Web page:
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US: New Jersey made errors in post-Sandy contract

Posted Wednesday, Sep. 03, 2014  comments  Print Reprints
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The federal government says New Jersey did not run afoul of any regulations when Gov. Chris Christie starred in ads that promoted the shore in the summer after Superstorm Sandy hit the state.

But an audit by the Department of Housing and Urban Development's inspector general finds the state did make mistakes in procuring the marketing contract worth up to $25 million.

A report issued last week and made public Wednesday says the state failed to make independent cost estimates, as required under federal funding rules. It also found the marketing firm that won the contract did not provide timesheets in the form that the federal government required them.

The state's contract with MWW Group created ripples in New Jersey, partly because the firm was proposing a higher cost than other bidders and because it wanted its "Stronger than the Storm" ads to feature Gov. Chris Christie and his family. Critics said the commercials amounted to taxpayer-funded campaign ads for Christie, a Republican who was running for re-election last year when the ads launched.

U.S. Rep. Frank Pallone, a Democrat, asked HUD's inspector general to look into the questions surrounding the ads.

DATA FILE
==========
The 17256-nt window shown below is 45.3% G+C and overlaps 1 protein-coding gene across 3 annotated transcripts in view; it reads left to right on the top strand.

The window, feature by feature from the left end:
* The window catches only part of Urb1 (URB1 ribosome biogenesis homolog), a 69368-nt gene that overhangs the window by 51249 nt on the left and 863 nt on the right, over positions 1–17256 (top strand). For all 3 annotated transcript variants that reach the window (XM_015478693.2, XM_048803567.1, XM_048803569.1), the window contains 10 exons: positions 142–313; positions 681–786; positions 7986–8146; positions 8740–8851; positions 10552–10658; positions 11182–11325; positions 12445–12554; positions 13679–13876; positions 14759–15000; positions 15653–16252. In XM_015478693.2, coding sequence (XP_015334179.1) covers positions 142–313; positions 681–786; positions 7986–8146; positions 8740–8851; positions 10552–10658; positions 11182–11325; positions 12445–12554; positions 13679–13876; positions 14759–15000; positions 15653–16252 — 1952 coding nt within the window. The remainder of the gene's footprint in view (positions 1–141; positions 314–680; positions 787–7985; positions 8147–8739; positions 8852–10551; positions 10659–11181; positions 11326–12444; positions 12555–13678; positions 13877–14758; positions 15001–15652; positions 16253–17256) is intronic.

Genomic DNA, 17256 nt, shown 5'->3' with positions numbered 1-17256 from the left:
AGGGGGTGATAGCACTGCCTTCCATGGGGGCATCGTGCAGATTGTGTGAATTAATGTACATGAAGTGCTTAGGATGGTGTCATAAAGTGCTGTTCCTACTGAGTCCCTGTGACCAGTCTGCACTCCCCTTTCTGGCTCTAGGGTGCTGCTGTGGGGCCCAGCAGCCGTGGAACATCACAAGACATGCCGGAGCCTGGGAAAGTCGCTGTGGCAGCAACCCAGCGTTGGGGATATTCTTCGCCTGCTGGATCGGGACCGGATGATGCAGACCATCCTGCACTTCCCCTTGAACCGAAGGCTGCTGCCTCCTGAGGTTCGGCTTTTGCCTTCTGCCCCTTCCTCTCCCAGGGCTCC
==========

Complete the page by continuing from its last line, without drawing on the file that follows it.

The HUD investigative office found that no election finance laws were violated and that there was nothing wrong with the content. It found that the winning bid made no mention of using the Republican governor in advertisements, though a losing bidder did plan to have him in a social media campaign.

The report, which notes the state was under pressure to get the ads produced quickly after the October 2012 storm, says the procurement errors were made because the state government was not aware of some of the federal rules.

The audit says that MWW did not initially submit timesheets signed by the employees and did not give documentation for hours employees worked on other projects.

It also says the state has taken steps to fix the problems.

The state ended up paying $23 million — all in federal aid — for the campaign. Most of that went to buy airtime rather than to MWW.

Follow Mulvihill at http://www.twitter.com/geoffmulvihill

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